"Based on my own life experience, especially in racing and handicapping, I know it's possible. You have probably had at least one or two days in which you knew that certain races would be run a certain way as if you wrote the script for the race, and didn't do what you'd call any serious handicapping at all.

"A fluke day, or a coming together of all the handicapping factors on a different level of thinking that is not considered as an option by most? The power of positive handicapping is the same as the power of positive thinking but specifically directed to handicapping.

"A couple of real-life recent examples illustrate the power of thinking in a positive way. Before I tell you the story, let me preface it by saying that I do not mean this to be a bragging session and that this type of situation definitely does not happen every day!

"At Fair Grounds (USA), I had doped out several quite legitimate longshots in one turf race each day. In the first race, one of the longshots won and paid $30, with the other two finishing third and fourth. Although I bet on the winner and cashed, I was very annoyed.

"The mystery horse that ran second went off above 20/1, as did the horse who ran third. The exacta paid $732 and the trifecta paid over $10,000.  The next day, an unexpected horse ran first, with my next three horses finishing 2-3-4.

"Sandwiched around these races were two other turfers in which I hit low, but cold exactas."

Kaywood explains that he was complaining about his' losses' to a friend who verbally slapped turn in the face.

Says Kaywood: "He  said something like 'Are you NUTS?

You've just won two races and your plays that lost damn near won, and you were one of the few people to spot the horses' ability. All you need is one score like this and your season will be made!'.

"Of course, he was absolutely right. My point of view was focusing on the negative, when I had in fact done, by my own standards, a really good job of handicapping those races, a very positive thing! Those cold exactas looked mighty 'warm' after he brought me back to my senses."

George Kaywood recommends several books that he believes can help punters to boost their mental approach in betting and in life, generally.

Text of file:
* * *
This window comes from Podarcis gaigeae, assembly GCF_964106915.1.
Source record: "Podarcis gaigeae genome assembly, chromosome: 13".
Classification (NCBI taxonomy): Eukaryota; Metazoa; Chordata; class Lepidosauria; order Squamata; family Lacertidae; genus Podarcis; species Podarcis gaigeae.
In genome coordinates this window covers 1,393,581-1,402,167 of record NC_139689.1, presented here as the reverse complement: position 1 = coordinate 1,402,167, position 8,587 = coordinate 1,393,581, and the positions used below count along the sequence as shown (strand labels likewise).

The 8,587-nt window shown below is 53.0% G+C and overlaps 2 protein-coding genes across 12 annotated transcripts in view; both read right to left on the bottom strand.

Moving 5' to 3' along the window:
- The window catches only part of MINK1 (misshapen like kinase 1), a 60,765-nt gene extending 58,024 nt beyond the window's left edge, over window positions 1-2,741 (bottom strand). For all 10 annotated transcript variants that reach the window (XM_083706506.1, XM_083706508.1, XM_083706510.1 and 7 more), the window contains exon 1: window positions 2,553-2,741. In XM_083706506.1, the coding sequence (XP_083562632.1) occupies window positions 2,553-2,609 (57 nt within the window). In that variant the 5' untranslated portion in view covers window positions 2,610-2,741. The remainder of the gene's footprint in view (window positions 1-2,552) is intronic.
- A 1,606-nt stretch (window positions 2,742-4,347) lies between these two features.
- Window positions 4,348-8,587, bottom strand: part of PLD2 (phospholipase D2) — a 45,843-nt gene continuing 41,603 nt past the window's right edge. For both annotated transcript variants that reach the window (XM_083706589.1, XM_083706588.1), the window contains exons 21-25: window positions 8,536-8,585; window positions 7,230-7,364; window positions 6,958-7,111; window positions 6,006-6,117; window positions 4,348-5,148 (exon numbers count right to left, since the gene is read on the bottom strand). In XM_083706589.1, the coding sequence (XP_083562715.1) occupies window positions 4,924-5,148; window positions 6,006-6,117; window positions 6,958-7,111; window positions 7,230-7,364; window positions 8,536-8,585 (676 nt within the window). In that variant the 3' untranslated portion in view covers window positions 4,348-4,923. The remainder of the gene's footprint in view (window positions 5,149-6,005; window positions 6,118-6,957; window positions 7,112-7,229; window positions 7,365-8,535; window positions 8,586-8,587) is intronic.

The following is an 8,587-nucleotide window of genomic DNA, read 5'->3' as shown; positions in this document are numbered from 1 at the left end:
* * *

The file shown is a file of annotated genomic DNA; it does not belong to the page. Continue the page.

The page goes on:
The books are:

THE MAGIC OF BELIEVING by Claude M. Bristol. Old (1948) but not dated and a clear, easy-to-understand approach to the concept.

THE INTUITIVE EDGE by Philip Goldberg. Well-rounded look at the entire process we use in making decisions.

THE LUCK FACTOR by Max Gunther. Every gambler should read this book. Examines all the different theories of luck and how to improve yours, as implausible as that sounds!

THE RIGHT-BRAIN EXPERIENCE by Marilee Zdenek. A little more avant-garde but has some excellent stories of how  people in different professions learned to think more creatively of solutions to challenges in their work.

Kaywood's thoughts are highly relevant to punters anywhere in the world. If you're one of those who often believe you are 'jinxed', then it will more than pay to examine his remarks, and to delve into books that offer ideas on reshaping your mindset.

After all, it's no fun going through your betting life full of regrets and remorse, and with tales to tell of missed winners, lost protests, missed opportunities, and so on.

It's boring for yourself, and for your friends, if you come across as a 'mug'. Your tales of lost riches may well get you a laugh from your mates in the pub, or at work, but betting is about much more than missing out or attracting a few ironic laughs.

Change your psychological approach and you may well change your fortunes in the game. The money in your pocket will stay there and be boosted rather than disappear.

Check out George Kaywood's publications and further thoughts at the following website:

By Denton Jardine